Spotlight on Substrata 1.5 - the final edition

This years ambient pilgrimage to Seattle will thankfully happen after festival curator Rafael Anton Irisarri pulled out all of the stops from the other side of the country. 

After a painful year in which his entire studio was stolen prior to his move to New York, the annual intimate sound and visual art weekend was at risk of never seeing a fifth edition. But after months of hard-work, Rafael has managed to pull together one of the best line-ups yet, all for what seems to be the final Substrata.

The curatorial once again sees Rafael mix-up the bigger names of ambient and experimental music alongside local artists and well-respected yet perhaps lesser-known musicians. Out of the five editions, I'm yet to be familiar with every-single artist on the lineup, so once again I'm going to take a dive into what's in-store for what's set to be a very special fifth and final edition to the Pacific North West's (and probably one of the world's best) small festivals dedicated to this type of music. 

A very limited amount of tickets are available for the weekend at


With ASIPV003 set to be released in a few months time, Uwe's release alongside Hior Chronik titled In-between, will mark a very special occasion for ASIP. It will be our first dedicated artist release, and it will also see Uwe move away from his more recognised IDM style, into ambient music. Perfect timing, as Uwe is set to play a rare and exclusive ambient set for Substrata, hopefully echoing some of the approaches we'll witness on the album, alongside "entirely new material based on field recordings, treated with granular synthesis and electroacoustic/computeracoustic sounds".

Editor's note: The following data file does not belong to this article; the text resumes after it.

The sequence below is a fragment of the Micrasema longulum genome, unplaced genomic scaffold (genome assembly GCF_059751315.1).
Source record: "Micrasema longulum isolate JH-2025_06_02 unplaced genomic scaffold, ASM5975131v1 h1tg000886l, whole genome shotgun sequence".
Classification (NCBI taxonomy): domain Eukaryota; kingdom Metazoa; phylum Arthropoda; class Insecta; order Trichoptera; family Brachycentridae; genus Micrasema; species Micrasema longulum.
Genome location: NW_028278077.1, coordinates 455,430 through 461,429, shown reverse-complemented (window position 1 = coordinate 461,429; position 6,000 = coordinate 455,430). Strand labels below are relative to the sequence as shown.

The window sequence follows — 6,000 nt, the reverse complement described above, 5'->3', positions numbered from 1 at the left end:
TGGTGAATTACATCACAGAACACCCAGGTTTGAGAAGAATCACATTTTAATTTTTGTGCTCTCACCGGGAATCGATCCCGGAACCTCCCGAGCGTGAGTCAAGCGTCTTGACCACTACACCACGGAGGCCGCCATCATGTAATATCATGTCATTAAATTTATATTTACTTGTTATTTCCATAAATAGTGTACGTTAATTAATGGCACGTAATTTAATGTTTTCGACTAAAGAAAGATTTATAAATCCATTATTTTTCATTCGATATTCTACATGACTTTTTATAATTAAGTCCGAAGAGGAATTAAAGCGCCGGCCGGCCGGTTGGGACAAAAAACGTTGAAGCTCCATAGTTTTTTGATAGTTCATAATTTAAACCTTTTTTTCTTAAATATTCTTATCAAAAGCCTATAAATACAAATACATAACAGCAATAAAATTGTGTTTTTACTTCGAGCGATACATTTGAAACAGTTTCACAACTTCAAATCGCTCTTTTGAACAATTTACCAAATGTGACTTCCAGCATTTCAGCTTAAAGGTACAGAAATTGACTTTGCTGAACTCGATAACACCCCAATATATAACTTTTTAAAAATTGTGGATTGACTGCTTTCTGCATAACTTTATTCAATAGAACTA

Uwe has been releasing snippets of his studio work on his Soundcloud over the past few weeks, which might be the workings of what we can expect on the night. You can also listen to a couple of tracks from his upcoming ASIP release  here.


Taylor Deupree

Taylor Deupree runs the infamous 12k record label (home to Marcus Fischer, Ryuichi Sakamoto, Marsen Jules and Simon Scott (of Slowdive fame) to name just a few. A producer in his own right, Taylor's responsible for a plethora of experimental and ambient albums over the years, and this intro could be a pretty massive rabbit-hole for anyone new to the name. 

Below, I've decided to showcase Taylor's Shoals, an album which might closely mimic the type of performance or sound we're likely to hear at Substrata. "After the first day in the studio, Deupree quickly realized that he was less interested in the traditional ways these instruments were played and more fascinated by the sounds of the surfaces of the 
instruments. And so he began to utilize their edges and undersides and find their flaws, such as broken strings. These instruments, played by scraping, tapping, or with an eBow, became the basis for long and meditative looping beds of sound".


Rachel Grimes

A pianist, composer and arranger, Rachel Grimes is someone I've come across regularly, but unforgivably failed to look further into. She has a wealth of experience working on film scores, commissions, and collaborations and has played at some of the worlds most diverse music festivals. 

Rachel's upcoming release on Temporary Residence is what may interest most of us. In collaboration with the likes of Loscil, Scott Moore, Kyle Crabtree (Shipping News), Amsterdam Sinfonietta, Jacob Duncan (Liberation Prophecy), and Helen Money, The Clearing represents "a wide spectrum of textures in strings, harp, piano, woodwinds, and percussion".

It'll be interesting to see who, and exactly what turns up on stage for Rachel's performance with such a variation of experience to choose from. 


Lubomyr Melnyk

Known for pioneering 'Continuous Piano Music' (and to some, as one of the worlds fastest pianists) the Ukrainian is a recent addition to the brilliant Erased Tapes label and a match-made in heaven for Substrata. I can't wait to sit back as the evening sun descends on the Chapel, and absorb the never-ending paintings that Lubomyr constructs. The video below should give you the best insight into what to expect. Rumour has it, he'll be leading an advanced piano-class on the Saturday of the festival.


Jefre Cantu-Ledesma